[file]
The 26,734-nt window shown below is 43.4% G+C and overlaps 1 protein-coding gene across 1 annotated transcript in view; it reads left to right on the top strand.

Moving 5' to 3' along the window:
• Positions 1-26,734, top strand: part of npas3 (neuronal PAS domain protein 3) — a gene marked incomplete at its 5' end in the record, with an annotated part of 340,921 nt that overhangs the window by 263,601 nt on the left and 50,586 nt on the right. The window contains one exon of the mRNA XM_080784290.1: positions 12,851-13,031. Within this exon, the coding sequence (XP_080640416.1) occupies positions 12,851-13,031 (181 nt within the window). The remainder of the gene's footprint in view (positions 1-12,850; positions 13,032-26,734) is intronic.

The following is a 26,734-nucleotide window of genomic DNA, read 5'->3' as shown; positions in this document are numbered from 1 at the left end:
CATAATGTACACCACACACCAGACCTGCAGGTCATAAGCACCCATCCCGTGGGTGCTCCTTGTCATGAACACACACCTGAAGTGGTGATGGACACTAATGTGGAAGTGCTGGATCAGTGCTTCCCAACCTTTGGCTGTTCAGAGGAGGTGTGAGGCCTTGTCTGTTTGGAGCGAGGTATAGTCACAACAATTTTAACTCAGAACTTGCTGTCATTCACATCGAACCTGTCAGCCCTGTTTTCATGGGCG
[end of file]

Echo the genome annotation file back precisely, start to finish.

The 26,734-nt window shown below is 43.4% G+C and overlaps 1 protein-coding gene across 1 annotated transcript in view; it reads left to right on the top strand.

Moving 5' to 3' along the window:
• Positions 1-26,734, top strand: part of npas3 (neuronal PAS domain protein 3) — a gene marked incomplete at its 5' end in the record, with an annotated part of 340,921 nt that overhangs the window by 263,601 nt on the left and 50,586 nt on the right. The window contains one exon of the mRNA XM_080784290.1: positions 12,851-13,031. Within this exon, the coding sequence (XP_080640416.1) occupies positions 12,851-13,031 (181 nt within the window). The remainder of the gene's footprint in view (positions 1-12,850; positions 13,032-26,734) is intronic.

The following is a 26,734-nucleotide window of genomic DNA, read 5'->3' as shown; positions in this document are numbered from 1 at the left end:
CATAATGTACACCACACACCAGACCTGCAGGTCATAAGCACCCATCCCGTGGGTGCTCCTTGTCATGAACACACACCTGAAGTGGTGATGGACACTAATGTGGAAGTGCTGGATCAGTGCTTCCCAACCTTTGGCTGTTCAGAGGAGGTGTGAGGCCTTGTCTGTTTGGAGCGAGGTATAGTCACAACAATTTTAACTCAGAACTTGCTGTCATTCACATCGAACCTGTCAGCCCTGTTTTCATGGGCG